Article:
The crypto crowd has a solution: an “offline” wallet. That could be an app on your phone, like Exodus, a hardware wallet like a Trezor, or even a laptop running Bitcoin wallet software like Samourai Wallet. Such wallets store the keys to your computer coins on the device instead of an online server. More specifically, a wallet stores the encryption keys that give you access to those coins on the Bitcoin blockchain, which is an encrypted ledger that records every Bitcoin transaction that has ever transpired.
Despite your keys being offline, these wallets still let you send and receive Bitcoin over the internet, or even in person by scanning special barcodes called QR codes. Each wallet has a long password called a seed phrase, and you can even distribute Bitcoin by handing someone a seed phrase written down on paper, which they can use to “sweep” those coins into their wallet.
When your Bitcoin is stored in an offline wallet, it means if the government wants your crypto, they’re going to have to physically come and take it from you. Guns will likely be involved, but at least you’ve made it harder for them than clicking a few buttons or making a phone call.
Of course, the wallet does you no good unless you transfer your Bitcoin to it from the exchange, which costs a small fee and takes a little time. It’s a good practice to only send a small amount at first to make sure everything works correctly before sending your entire stack.
So now you have your Bitcoin on your person, inaccessible by anyone but you. Maybe you even took the trouble to smuggle your wallet in an orifice. Uh… congratulations? But how are you going to spend it when you’re banished from using an exchange?
Life Outside the Exchange
Some hardcore crypto enthusiasts live without a bank account or with very little cash money in their bank, instead choosing to keep their net worth in crypto. There is a movement called #GetOnZero that encourages this practice, but they rely on exchanges like Coinbase and Strike to convert crypto to traditional currency.
If you’re banished from financial services, you could trade with people and businesses who accept Bitcoin. Overstock is one of the rare online retailers that accept Bitcoin directly. However, Overstock uses Coinbase, so that may not work after all. There are companies, like Coingate, that let you buy gift cards for major vendors with crypto, so you can indirectly spend your Bitcoin with Amazon, Target, and a whole host of retailers. But that doesn’t take care of the light bill.
There is a solution there, as well. You could directly exchange crypto with someone for cash, using a wallet’s QR code. There is an app for making these sorts of connections, called Bisq, which is an encrypted, decentralized exchange. Think of it like Craigslist or eBay, but for Bitcoin.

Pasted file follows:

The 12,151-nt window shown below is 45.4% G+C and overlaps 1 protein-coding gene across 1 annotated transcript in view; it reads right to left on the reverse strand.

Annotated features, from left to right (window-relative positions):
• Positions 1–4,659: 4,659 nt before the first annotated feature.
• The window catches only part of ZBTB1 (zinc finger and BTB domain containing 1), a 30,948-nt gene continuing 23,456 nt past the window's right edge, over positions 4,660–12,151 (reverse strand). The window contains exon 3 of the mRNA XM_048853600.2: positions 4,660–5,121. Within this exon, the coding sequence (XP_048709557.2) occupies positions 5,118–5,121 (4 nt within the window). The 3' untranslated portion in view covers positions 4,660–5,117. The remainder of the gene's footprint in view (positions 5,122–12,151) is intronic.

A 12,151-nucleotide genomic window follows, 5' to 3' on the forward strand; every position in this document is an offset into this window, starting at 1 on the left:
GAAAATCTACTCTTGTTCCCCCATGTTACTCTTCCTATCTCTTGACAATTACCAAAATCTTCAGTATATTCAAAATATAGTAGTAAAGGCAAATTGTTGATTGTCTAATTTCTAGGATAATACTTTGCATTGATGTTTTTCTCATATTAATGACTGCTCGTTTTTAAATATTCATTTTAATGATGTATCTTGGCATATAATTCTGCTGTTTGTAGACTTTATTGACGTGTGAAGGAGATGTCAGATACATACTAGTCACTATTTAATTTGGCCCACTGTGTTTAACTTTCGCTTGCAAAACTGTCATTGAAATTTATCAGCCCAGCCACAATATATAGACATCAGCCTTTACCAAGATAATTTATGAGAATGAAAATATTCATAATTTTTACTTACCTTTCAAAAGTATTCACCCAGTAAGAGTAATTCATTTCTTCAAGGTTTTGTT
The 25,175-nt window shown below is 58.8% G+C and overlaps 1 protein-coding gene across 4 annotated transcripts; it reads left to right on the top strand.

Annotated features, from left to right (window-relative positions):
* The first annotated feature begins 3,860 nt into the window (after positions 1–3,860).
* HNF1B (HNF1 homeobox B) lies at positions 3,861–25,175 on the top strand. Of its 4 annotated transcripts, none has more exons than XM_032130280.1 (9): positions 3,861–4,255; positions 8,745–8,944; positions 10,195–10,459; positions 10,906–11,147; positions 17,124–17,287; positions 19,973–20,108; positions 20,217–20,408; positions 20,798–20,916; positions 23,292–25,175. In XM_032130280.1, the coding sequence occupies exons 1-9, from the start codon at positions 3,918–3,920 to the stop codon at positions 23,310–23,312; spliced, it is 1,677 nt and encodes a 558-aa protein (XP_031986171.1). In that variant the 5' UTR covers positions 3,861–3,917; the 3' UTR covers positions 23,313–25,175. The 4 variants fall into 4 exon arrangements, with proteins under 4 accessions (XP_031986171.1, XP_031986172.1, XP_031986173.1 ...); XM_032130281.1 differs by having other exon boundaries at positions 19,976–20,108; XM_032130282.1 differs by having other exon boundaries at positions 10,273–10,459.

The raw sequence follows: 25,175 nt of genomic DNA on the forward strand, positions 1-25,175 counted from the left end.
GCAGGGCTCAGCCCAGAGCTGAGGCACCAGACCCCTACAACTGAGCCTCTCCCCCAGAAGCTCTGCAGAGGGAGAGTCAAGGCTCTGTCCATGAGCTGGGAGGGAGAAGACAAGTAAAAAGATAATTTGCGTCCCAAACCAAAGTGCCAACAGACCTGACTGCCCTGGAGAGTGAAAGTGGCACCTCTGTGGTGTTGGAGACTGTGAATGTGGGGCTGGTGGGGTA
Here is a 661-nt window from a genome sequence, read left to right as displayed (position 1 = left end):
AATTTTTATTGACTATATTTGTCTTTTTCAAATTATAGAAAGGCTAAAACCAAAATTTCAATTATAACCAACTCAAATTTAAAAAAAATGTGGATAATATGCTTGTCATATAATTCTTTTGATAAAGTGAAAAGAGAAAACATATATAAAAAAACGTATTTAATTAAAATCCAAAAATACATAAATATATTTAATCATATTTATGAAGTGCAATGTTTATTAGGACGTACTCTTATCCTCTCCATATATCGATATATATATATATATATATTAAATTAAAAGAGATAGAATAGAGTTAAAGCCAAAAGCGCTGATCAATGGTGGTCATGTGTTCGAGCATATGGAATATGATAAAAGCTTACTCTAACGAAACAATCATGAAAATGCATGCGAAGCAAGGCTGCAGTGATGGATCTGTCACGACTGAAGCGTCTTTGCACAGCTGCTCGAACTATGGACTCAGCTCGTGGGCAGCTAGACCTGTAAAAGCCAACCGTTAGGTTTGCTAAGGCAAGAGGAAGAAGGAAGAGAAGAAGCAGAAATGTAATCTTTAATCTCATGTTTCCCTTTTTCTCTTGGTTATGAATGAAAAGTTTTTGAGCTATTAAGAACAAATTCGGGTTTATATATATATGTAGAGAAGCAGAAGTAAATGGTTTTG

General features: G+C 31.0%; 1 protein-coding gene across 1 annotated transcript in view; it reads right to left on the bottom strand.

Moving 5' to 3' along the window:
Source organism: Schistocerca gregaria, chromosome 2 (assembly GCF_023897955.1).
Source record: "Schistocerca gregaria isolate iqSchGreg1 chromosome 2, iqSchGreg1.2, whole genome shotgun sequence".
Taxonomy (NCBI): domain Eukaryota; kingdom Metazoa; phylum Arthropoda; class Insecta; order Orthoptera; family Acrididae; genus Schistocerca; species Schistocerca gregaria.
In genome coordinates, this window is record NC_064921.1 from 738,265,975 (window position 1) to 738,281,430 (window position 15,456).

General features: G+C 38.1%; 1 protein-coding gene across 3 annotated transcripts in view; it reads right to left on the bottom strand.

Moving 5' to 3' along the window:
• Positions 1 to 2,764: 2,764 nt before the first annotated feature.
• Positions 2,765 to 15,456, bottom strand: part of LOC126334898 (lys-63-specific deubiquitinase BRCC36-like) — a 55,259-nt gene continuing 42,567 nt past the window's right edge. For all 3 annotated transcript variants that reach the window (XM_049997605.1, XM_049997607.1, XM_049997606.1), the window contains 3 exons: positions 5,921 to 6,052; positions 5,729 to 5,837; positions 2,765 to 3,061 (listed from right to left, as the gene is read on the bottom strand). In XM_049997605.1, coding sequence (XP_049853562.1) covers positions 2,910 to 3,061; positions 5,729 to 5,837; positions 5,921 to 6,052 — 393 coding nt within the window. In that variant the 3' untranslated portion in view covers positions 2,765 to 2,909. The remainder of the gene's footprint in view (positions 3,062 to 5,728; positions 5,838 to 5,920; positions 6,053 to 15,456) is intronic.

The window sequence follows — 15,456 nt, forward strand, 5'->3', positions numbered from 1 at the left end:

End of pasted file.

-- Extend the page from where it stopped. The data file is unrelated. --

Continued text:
Another alternative is Bitcoin ATMs, which are more and more common. I even have one in my tiny town. However, you’d have to find the right one. Some require as much KYC as any exchange. Coinsource, a Bitcoin ATM vendor, requires an account and states on their website:
As the world’s largest Bitcoin ATM operator, Coinsource is nationally licensed and federally regulated which requires proper ID verification of our customers.
“Unfortunately, many BTM operators feel that merely asking for a cell phone number is enough due diligence to absolve them of their mandated KYC requirements,” said Bo Oney, Executive Vice President of Operations and Head of Compliance at Coinsource. The CCC is seeking to bolster regulatory requirements for the benefit of all BTM users and operators. In this light, we are seeking input from the most knowledgeable in the industry, all with the goal of making the cash-to-crypto space as safe as possible for consumers, operators, and industry partners.”
But even with Bisq, an offline wallet, and a cool Bitcoin ATM, you’re still going to have trouble. Good luck getting a hotel room or a rental car without a credit card. And you can’t get a crypto mortgage, at least not yet. There is a technology called DeFi, short for decentralized finance, which lets you borrow money over crypto networks, but you would still have to turn that crypto into cash to buy a house unless the seller is a fellow crypto fanatic.
Encrypted Doesn’t Equal Private
Alas, there is yet another problem. Bitcoin may be encrypted but it’s not entirely private. The entire blockchain, which records all transactions, is viewable by the public. Each wallet can contain multiple Bitcoin addresses (think: accounts) represented by a long address of numbers and letters like 1A1zP1eP5QGefi2DMPTfTL5SLmv7DivfNa. Someone may not know a long string of numbers and letters is one of your addresses, but if that wallet has been used with an exchange tied to your personal identity, that wallet address could be flagged by the government.